Ok, in our last blog, I introduced the first of 10 ways to make certain that you get that next promotion. The first way we discussed was to Decide where you might want to go within your organization, or your field of endeavor. So, in part 3 today, we will cover the second way, which is to Find a Mentor. This is exceptionally important because it will help you substantially reduce the trial and error component of understanding what is important in your organization. You see, there is a collection of concepts, attitudes, perspectives, etc, that make up your company culture. Understanding what makes up your company culture is exceptionally important to you on your path to get to that next opportunity, and ultimately to where you want within your organization. A good Mentor can help you do that faster and more effectively.
Now your Mentor does not need to work within yourorganization, however it is best if they do. It could be your direct supervisor, again however, most times that is not an ideal scenario for a myriad of distinct reasons. Ideally, it is someone, who is where you would like to be some day, even is they are not in the role you ultimately want. As long as they are further along the path you have determined as the direction you would like to go, they can be of assistance. It could be someone from your industry currently or someone who worked in the industry or even your company at one time. But they are still engaged or up to speed on what is going on. With the speed of technology and the changing landscapes of industries these days, someone who has been out of the game for more than a few years, likely won’t be able to help in key areas of your development.
Picking a good mentor is also an important part of your success equation. A mentor needs to want to be a mentor and your mentor. A personality match is quite important, and you must see yourself being willing to take guidance from this person. They must be able to coach you and help you understand the landscape of the organization, as well as providing developmental coaching on leadership. They should understand the necessary job skills for those next roles, and ultimately, they can help you uncover your gaps in your style or work habits and help you to improve in areas that you may need work on to prepare for those next opportunities. Your mentor also should be prepared to challenge you when you are missing vital details or shirking responsibilities and likely may need to remind you to get back on track.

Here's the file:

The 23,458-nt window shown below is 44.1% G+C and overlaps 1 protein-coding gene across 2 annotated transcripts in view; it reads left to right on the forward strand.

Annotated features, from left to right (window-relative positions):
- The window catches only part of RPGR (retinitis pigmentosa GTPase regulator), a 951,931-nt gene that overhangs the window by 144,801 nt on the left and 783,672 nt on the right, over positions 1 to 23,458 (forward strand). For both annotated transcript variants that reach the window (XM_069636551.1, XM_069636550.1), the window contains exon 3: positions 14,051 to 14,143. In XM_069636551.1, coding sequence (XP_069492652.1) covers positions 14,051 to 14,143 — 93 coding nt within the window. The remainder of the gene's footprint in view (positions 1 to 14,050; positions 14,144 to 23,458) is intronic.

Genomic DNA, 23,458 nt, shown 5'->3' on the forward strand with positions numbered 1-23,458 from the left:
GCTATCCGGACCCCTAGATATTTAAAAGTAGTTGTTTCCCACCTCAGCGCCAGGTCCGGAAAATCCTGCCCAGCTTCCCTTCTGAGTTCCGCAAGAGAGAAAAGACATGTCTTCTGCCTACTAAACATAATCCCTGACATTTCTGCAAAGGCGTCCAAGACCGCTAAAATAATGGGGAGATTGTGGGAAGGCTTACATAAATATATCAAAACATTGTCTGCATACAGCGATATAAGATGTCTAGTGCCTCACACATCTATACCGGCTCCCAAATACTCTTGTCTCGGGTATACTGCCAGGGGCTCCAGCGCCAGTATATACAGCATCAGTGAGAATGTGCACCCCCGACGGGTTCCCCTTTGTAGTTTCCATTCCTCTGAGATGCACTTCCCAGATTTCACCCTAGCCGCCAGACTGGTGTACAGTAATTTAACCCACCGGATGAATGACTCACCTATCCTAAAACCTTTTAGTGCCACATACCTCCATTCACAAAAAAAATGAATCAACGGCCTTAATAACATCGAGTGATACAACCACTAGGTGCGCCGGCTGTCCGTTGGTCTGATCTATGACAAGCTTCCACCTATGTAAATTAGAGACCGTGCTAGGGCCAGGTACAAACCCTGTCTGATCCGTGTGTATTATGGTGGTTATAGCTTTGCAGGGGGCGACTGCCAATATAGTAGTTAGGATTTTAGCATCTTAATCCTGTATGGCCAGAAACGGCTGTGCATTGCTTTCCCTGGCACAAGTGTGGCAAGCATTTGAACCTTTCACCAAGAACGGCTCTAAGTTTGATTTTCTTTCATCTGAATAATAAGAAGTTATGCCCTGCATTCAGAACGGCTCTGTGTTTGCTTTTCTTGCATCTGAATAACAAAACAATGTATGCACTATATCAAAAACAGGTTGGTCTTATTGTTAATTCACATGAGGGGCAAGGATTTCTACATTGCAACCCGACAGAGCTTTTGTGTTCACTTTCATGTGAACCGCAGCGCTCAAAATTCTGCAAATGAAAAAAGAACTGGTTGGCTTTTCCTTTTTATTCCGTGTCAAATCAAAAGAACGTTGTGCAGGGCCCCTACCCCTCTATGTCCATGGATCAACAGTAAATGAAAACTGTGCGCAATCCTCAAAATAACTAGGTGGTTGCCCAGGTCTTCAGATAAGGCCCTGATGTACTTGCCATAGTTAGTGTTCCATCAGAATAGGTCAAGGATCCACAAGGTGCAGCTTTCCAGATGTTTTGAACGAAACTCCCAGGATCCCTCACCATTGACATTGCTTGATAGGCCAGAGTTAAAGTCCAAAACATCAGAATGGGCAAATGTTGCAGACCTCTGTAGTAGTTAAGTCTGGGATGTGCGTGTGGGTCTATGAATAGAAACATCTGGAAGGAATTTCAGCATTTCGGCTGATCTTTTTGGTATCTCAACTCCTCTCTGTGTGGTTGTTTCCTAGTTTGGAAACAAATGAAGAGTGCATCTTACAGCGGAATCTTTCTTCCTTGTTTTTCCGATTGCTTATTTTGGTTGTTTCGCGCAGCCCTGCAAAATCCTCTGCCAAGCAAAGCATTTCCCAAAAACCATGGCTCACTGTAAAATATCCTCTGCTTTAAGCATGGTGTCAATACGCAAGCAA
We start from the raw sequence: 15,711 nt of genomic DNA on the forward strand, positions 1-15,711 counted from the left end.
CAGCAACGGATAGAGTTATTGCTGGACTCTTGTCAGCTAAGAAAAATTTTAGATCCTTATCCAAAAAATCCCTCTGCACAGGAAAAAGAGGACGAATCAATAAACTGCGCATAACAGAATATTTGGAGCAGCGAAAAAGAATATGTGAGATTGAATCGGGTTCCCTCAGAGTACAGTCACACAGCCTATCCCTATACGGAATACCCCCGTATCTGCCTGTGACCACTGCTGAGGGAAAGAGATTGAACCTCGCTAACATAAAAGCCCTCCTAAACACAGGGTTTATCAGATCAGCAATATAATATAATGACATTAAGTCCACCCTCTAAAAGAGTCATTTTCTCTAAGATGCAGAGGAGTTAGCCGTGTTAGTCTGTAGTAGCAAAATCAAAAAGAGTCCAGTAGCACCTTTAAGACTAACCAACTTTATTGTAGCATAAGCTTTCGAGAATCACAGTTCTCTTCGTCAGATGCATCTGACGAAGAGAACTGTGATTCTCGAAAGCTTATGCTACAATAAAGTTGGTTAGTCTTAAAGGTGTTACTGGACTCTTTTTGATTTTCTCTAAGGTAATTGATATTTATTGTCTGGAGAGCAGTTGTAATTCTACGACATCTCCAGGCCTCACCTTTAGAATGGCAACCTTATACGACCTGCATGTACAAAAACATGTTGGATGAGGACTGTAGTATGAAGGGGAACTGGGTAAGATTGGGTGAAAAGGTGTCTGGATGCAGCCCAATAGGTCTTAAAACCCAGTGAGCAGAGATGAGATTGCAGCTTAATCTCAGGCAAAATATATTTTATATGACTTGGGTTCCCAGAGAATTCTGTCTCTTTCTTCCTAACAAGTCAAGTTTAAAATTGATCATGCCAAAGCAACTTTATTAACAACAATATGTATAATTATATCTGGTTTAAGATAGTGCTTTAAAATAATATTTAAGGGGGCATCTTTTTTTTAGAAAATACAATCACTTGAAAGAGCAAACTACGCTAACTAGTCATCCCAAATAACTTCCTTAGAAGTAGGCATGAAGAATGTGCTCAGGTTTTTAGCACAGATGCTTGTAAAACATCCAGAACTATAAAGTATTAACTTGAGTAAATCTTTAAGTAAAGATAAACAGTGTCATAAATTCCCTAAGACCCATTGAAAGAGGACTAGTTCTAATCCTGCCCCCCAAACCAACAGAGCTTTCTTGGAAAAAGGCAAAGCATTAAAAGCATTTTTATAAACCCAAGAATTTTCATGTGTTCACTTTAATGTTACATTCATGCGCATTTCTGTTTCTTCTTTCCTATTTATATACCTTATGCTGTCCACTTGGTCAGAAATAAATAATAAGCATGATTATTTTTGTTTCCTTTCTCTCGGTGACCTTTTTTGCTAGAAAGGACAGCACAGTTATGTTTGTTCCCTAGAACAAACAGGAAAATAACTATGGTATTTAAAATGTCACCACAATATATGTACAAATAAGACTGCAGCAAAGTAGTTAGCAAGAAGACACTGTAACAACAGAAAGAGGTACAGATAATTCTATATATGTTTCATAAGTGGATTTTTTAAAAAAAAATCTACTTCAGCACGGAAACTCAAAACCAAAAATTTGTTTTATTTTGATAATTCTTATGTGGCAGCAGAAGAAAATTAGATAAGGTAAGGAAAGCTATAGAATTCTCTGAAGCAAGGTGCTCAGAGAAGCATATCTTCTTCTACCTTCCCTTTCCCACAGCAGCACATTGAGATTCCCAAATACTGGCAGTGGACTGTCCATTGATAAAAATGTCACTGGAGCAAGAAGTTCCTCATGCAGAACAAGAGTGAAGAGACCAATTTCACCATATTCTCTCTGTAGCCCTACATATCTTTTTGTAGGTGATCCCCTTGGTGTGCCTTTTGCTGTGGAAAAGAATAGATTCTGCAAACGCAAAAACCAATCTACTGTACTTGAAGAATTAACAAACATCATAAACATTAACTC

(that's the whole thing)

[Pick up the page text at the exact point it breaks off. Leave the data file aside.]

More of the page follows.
Another vital component is that the mentor must see in you the potential, work ethic, passion, etc, to want to invest their time and energy into helping you. Now in most cases, a good mentor is doing this as an altruistic endeavor, meaning they are not doing it for any compensation. However, you should always approach any relationship with the intent to provide value in return for value, so understanding what is in it for them, will be equally important. Otherwise, the additional time and energy spent helping you may not have the same luster that you both started with. It may be that they just want to help you, and that is great, but don’t ever miss the opportunity to do something for them in return. No one appreciates someone who always takes and never offers anything in return.
As you can see, a good mentor could mean all the difference in your next opportunity, and they may even be one of your biggest allies at work, because they know how things work and they are prepared to give you the kind of coaching necessary, while being a strong confidant. They also will have key professional contacts that they can provide to you when the time is right. Sometimes knowing the right people is as important as being ready for the role.
A terrific book I just recently picked up by Tim Robbins “How to Find Your Perfect Mentor”, which you can find a link for below to buy on Amazon, outlines your strategy for how to find that perfect mentor.
And for more information about an effective strategy on how to prepare for that next opportunity, you may want to consider our Goal Setting Coaching Programs, where we review your current skill sets, help you evaluate your potential opportunities, and then put together a strategy to develop the necessary skills for those next roles and ensure you are prepared for that next big promotion. For more information, visit our site at www.EricWhitmoyer.com/Coaching and review our newest coaching program tailored specifically for people like you!
Thanks for reading, check back next week for Part 4.